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Xizang

There seems to be many people jumping on the Free Tibet bandwagon, so true to form, a mini-demonstration has taken place in London, details here. I can only read what is available on the news reports but it all seems a little one-sided, i.e. everything is China’s fault. The impression I get is that many of the protesters are ill-informed and are as unaware of what is happening as their supposedly brainwashed counterparts within China.

 

Unfortunately, every party involved sees the situation one-way only which, I suppose, is not an uncommon human failing. The Tibetans see only bullying and repression, the Chinese see only unwashed and ungrateful natives attacking their enterprises, and for the human rights activists it is another opportunity to wring their hands in pious indignation, but this is far from being a one-sided problem. Add to the tensions, grievances and distrust a number of militants and trouble makers [Free Tibet, Tibet Youth Congress, Tibet Peoples Uprising Movement, most of whom, by coincidence, have never seen Tibet], then introduce an event which will focus everyone on the region and you have a recipe for trouble. There is an element of truth in what almost every party has to say in this dispute, and that applies to the positive as well as the negative statements but those truths only go so far and always stop short of the whole picture. Each party must take one step further and acknowledge all the problems and grievances which exist. Until a problem is acknowledged it cannot be solved.

 

The Chinese government is alleged to be exploiting Tibetan mineral wealth and the Han immigrants do seem to get most of the good jobs that appear. Meanwhile the Chinese government does provide an education system to bring the ethnic minorities into line with everyone else, but what often happens is that the minorities don’t seem to take up the opportunities which are there. I don’t know if this is the fault of the minorities or the fault of someone else, but I do know that in China if you are unable to speak, read and write Putonghua then you are seriously disadvantaged and for this to happen to someone living in China this means being marginalised for life. The PRC government has been in dialogue with the Dalai Lama but no progress has been made. There are militant elements at work among the rebels from outside China. All the above would appear to be true statements but none are the whole truth.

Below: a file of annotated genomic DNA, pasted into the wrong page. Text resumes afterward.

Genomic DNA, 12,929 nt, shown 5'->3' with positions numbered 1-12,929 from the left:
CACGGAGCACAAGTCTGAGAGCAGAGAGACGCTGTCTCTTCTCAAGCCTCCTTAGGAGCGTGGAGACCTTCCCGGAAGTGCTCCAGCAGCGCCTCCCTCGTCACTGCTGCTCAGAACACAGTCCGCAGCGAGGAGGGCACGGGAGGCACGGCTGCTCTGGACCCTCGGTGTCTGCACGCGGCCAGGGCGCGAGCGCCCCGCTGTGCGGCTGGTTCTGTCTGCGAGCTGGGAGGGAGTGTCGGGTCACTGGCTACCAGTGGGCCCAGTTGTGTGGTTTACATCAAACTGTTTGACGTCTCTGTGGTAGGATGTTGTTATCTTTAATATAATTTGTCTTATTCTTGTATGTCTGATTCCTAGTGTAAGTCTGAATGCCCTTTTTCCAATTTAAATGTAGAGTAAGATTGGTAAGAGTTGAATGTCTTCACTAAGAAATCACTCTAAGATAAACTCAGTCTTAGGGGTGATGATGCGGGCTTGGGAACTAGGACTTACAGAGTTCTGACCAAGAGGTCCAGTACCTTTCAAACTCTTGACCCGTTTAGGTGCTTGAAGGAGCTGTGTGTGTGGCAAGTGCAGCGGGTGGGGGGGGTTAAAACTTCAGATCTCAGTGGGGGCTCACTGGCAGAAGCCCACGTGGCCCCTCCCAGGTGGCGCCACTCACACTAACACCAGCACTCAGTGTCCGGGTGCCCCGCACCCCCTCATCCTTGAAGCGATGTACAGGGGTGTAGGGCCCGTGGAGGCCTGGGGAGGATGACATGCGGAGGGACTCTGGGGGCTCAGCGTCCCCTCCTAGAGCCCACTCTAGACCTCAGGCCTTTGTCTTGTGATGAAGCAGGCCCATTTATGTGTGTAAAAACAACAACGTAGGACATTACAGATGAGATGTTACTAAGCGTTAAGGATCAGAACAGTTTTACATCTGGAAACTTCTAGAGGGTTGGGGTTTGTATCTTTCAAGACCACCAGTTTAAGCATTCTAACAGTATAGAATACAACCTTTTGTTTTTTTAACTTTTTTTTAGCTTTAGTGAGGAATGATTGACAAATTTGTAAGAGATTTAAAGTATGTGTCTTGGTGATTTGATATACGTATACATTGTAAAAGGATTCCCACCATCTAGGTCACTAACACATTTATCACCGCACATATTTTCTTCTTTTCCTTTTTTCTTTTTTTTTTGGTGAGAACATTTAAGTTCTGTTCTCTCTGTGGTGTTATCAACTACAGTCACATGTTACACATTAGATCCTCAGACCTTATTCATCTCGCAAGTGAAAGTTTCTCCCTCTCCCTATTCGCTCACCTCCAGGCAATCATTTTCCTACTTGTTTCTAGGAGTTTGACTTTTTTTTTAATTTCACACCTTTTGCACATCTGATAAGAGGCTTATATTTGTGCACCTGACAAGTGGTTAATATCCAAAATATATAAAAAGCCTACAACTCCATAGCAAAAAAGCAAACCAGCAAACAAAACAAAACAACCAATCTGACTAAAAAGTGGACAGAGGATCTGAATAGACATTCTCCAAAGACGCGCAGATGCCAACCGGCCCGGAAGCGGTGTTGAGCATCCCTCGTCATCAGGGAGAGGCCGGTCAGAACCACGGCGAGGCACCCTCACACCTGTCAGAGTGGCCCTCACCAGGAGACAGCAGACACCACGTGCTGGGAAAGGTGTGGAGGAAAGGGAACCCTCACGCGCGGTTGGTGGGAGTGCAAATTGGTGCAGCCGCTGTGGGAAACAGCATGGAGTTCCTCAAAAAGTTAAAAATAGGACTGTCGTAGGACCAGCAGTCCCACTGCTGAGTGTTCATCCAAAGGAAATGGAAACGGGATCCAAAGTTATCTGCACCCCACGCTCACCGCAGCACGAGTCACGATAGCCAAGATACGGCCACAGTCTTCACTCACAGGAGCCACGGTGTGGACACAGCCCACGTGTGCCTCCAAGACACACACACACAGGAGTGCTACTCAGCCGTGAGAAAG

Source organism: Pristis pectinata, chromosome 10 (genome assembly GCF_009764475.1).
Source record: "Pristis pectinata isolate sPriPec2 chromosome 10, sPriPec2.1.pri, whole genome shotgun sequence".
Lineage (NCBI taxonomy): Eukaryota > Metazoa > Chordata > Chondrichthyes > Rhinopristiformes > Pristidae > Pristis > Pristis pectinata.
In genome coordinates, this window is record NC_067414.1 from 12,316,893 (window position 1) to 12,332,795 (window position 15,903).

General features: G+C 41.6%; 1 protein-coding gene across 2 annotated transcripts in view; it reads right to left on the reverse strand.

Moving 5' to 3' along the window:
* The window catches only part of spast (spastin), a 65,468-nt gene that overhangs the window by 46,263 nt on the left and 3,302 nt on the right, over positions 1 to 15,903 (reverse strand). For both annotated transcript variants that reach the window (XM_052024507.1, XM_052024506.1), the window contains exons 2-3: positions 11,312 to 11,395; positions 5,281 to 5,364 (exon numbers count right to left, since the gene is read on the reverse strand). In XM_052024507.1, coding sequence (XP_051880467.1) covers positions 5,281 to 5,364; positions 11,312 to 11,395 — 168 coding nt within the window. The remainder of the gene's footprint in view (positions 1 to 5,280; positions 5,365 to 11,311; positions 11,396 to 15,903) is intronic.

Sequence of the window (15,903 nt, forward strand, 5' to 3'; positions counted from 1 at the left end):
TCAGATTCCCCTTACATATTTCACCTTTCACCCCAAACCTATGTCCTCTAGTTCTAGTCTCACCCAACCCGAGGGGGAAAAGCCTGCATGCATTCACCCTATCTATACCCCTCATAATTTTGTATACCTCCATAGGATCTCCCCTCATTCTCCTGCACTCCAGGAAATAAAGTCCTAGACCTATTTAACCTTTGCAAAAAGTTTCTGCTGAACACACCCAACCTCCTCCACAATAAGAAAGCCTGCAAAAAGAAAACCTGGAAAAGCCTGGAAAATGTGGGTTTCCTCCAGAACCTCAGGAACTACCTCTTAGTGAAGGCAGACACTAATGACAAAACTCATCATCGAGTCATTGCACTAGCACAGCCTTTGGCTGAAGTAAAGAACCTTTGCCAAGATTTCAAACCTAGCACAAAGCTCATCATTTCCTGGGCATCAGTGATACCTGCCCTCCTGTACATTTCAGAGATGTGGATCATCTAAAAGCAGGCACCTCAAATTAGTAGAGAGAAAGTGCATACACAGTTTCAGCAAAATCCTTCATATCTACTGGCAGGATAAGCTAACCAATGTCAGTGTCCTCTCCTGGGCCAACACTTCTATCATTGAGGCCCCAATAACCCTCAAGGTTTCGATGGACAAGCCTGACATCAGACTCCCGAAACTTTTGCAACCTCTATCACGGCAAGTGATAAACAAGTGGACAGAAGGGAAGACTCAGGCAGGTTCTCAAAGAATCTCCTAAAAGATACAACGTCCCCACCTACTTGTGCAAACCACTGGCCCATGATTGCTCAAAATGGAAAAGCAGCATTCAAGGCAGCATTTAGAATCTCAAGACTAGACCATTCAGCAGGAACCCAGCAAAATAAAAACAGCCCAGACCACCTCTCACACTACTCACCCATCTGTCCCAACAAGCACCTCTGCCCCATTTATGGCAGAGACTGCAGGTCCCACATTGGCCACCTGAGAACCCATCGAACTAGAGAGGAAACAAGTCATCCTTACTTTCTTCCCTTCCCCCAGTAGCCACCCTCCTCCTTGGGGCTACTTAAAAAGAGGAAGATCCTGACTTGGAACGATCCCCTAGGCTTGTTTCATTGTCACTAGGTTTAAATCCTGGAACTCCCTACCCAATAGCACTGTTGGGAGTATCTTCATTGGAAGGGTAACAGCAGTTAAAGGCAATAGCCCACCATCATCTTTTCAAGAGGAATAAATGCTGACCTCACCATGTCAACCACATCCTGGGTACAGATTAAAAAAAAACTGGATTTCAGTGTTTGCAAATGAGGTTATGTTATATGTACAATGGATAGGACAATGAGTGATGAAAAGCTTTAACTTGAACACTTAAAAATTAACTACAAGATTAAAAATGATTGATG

I’m not going to delve into detail of what should be done, that’s for the people involved, but without a sensible solution which satisfies every legitimately involved party, the best we can hope for is for the PRC government to keep a lid on things. But if that is all that is done then any underlying problems and injustices will fester and trouble will continue to erupt at intervals in this corner of Asia.

 

 

Here are some links to websites offering views, reports or insight into what is happening

China Matters – “A Tibetan Intifada“, “Black Days For The Dalai Lama

The Opposite End Of China – “Right Or Wrong“, “Loose Ends In Western China

Mutant Palm – “Engaging Chinese Netizens

 

And here are a few links to photo galleries on QQ news –

http://news.qq.com/a/20080322/000505.htm
http://news.qq.com/a/20080322/000668.htm
http://news.qq.com/a/20080321/000367.htm
http://news.qq.com/a/20080323/000406.htm

and an effort by the government to hit back on the propaganda front

http://news.qq.com/a/20080323/000337.htm

Related posts – Take Note.

 

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